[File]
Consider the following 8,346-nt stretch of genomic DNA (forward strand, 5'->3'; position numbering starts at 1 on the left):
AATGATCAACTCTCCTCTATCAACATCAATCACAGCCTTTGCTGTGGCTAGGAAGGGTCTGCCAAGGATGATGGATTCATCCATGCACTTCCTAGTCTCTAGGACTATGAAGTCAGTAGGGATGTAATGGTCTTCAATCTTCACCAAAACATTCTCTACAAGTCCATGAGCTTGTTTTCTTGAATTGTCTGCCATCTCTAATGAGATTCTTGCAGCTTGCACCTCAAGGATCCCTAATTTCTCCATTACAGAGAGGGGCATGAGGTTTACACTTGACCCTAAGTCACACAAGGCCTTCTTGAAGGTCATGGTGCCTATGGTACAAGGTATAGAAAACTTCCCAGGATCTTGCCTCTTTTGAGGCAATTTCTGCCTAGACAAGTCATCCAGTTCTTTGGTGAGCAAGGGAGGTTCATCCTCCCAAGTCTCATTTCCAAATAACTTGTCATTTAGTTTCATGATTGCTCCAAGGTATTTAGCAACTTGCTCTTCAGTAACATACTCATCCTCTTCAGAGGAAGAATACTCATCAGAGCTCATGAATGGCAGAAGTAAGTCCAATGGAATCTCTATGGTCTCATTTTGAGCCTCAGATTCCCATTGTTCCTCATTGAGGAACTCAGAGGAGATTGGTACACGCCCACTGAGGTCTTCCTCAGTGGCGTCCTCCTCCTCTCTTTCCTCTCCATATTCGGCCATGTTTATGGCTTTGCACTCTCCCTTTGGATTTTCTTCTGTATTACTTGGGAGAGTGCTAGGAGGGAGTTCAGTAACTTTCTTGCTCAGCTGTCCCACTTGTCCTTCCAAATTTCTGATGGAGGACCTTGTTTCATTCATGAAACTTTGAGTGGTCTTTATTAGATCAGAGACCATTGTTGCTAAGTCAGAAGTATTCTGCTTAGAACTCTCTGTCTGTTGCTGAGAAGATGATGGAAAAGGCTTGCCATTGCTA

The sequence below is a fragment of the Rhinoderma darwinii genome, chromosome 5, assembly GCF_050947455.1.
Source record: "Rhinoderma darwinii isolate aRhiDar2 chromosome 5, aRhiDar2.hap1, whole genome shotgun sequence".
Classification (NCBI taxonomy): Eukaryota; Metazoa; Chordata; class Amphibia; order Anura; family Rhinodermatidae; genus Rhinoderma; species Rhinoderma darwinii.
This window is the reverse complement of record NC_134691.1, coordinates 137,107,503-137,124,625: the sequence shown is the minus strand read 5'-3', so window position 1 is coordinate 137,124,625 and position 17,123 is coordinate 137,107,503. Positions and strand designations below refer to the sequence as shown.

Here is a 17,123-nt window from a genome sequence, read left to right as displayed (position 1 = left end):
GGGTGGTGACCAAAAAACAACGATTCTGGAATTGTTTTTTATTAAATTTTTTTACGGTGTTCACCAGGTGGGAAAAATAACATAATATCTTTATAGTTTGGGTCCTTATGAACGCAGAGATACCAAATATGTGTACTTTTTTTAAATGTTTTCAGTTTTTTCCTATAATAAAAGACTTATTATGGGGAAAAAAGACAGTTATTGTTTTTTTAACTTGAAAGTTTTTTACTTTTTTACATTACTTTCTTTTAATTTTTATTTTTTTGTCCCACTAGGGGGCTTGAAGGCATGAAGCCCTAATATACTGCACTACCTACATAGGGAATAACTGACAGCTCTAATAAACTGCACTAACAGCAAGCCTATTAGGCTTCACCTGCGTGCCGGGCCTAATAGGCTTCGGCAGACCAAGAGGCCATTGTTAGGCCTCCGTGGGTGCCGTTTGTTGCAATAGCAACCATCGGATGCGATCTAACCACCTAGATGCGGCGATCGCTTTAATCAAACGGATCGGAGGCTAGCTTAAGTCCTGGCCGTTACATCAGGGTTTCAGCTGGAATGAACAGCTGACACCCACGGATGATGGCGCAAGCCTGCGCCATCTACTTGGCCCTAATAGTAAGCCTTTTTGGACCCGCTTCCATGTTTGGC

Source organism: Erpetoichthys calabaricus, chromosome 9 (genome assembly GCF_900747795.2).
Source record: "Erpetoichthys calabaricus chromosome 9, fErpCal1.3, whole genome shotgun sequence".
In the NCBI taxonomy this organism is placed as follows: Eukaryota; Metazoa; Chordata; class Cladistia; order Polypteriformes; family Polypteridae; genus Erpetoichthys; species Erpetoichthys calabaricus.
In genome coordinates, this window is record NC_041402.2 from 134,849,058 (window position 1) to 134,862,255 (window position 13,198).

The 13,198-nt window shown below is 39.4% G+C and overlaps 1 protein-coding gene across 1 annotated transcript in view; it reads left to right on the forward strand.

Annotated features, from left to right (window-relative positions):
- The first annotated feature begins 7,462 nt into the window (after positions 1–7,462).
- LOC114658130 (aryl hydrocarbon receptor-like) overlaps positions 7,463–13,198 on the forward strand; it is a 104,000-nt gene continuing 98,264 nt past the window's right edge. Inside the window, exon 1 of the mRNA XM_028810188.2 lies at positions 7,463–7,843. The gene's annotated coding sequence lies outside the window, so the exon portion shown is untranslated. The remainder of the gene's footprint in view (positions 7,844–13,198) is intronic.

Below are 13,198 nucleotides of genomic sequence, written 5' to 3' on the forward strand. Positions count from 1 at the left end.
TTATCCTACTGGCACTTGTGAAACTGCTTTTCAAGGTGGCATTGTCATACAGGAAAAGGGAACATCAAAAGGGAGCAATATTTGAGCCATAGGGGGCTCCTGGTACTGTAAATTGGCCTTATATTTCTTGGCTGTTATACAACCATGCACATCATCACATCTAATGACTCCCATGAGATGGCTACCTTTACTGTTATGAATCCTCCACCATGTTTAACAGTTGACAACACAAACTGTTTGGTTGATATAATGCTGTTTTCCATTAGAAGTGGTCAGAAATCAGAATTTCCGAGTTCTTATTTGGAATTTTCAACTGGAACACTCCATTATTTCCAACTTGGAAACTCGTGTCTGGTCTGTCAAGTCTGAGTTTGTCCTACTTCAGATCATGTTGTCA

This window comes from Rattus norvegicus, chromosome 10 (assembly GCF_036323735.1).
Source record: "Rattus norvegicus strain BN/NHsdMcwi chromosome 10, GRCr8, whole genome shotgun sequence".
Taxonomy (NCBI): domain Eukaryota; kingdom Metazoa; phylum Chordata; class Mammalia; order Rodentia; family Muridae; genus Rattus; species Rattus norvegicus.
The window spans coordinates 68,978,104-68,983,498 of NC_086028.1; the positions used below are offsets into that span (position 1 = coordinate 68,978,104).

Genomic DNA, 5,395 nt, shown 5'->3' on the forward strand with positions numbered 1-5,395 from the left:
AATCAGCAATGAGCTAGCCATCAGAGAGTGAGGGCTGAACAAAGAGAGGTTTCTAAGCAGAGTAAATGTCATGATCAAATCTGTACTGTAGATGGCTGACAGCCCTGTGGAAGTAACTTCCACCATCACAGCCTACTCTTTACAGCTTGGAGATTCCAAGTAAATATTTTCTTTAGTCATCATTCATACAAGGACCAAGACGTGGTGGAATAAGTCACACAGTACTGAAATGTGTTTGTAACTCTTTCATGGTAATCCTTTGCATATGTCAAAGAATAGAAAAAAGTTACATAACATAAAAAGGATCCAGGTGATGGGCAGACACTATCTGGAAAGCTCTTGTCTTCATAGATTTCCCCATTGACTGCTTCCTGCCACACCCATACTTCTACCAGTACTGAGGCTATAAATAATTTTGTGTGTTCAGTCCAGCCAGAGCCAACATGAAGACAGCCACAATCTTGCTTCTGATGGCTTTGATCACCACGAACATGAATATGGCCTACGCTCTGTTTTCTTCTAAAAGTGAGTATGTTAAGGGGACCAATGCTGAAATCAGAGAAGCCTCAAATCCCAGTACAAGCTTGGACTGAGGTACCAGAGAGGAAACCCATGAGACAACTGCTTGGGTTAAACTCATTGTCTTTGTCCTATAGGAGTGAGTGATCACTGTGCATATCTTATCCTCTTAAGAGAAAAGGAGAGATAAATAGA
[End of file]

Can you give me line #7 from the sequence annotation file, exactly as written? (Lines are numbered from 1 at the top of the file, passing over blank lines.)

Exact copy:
Here is a 17,123-nt window from a genome sequence, read left to right as displayed (position 1 = left end):